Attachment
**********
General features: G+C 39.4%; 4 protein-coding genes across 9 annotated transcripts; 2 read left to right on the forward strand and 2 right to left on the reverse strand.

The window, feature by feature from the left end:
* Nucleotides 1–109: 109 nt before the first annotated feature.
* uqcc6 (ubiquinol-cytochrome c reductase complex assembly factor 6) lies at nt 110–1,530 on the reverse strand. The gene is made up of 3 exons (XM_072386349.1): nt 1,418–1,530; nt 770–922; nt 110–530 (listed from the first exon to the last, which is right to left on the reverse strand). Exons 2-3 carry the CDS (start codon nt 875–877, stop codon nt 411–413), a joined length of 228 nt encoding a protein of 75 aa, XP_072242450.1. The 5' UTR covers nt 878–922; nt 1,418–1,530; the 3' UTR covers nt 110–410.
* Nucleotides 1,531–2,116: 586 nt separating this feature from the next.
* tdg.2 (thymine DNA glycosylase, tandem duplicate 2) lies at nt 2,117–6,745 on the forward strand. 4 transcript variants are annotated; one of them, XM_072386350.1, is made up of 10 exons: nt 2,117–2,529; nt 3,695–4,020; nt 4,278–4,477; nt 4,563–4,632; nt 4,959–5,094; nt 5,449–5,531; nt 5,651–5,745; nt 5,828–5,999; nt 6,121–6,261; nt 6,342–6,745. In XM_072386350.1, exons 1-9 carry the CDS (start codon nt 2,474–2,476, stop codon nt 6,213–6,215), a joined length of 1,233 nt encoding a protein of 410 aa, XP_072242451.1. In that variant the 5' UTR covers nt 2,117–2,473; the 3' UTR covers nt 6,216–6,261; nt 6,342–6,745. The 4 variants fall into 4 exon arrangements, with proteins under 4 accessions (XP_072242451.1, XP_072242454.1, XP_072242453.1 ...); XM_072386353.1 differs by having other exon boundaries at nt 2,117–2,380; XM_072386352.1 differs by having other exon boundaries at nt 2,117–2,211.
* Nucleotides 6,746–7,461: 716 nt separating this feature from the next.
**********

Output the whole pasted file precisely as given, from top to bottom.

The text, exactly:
General features: G+C 39.4%; 4 protein-coding genes across 9 annotated transcripts; 2 read left to right on the forward strand and 2 right to left on the reverse strand.

The window, feature by feature from the left end:
* Nucleotides 1–109: 109 nt before the first annotated feature.
* uqcc6 (ubiquinol-cytochrome c reductase complex assembly factor 6) lies at nt 110–1,530 on the reverse strand. The gene is made up of 3 exons (XM_072386349.1): nt 1,418–1,530; nt 770–922; nt 110–530 (listed from the first exon to the last, which is right to left on the reverse strand). Exons 2-3 carry the CDS (start codon nt 875–877, stop codon nt 411–413), a joined length of 228 nt encoding a protein of 75 aa, XP_072242450.1. The 5' UTR covers nt 878–922; nt 1,418–1,530; the 3' UTR covers nt 110–410.
* Nucleotides 1,531–2,116: 586 nt separating this feature from the next.
* tdg.2 (thymine DNA glycosylase, tandem duplicate 2) lies at nt 2,117–6,745 on the forward strand. 4 transcript variants are annotated; one of them, XM_072386350.1, is made up of 10 exons: nt 2,117–2,529; nt 3,695–4,020; nt 4,278–4,477; nt 4,563–4,632; nt 4,959–5,094; nt 5,449–5,531; nt 5,651–5,745; nt 5,828–5,999; nt 6,121–6,261; nt 6,342–6,745. In XM_072386350.1, exons 1-9 carry the CDS (start codon nt 2,474–2,476, stop codon nt 6,213–6,215), a joined length of 1,233 nt encoding a protein of 410 aa, XP_072242451.1. In that variant the 5' UTR covers nt 2,117–2,473; the 3' UTR covers nt 6,216–6,261; nt 6,342–6,745. The 4 variants fall into 4 exon arrangements, with proteins under 4 accessions (XP_072242451.1, XP_072242454.1, XP_072242453.1 ...); XM_072386353.1 differs by having other exon boundaries at nt 2,117–2,380; XM_072386352.1 differs by having other exon boundaries at nt 2,117–2,211.
* Nucleotides 6,746–7,461: 716 nt separating this feature from the next.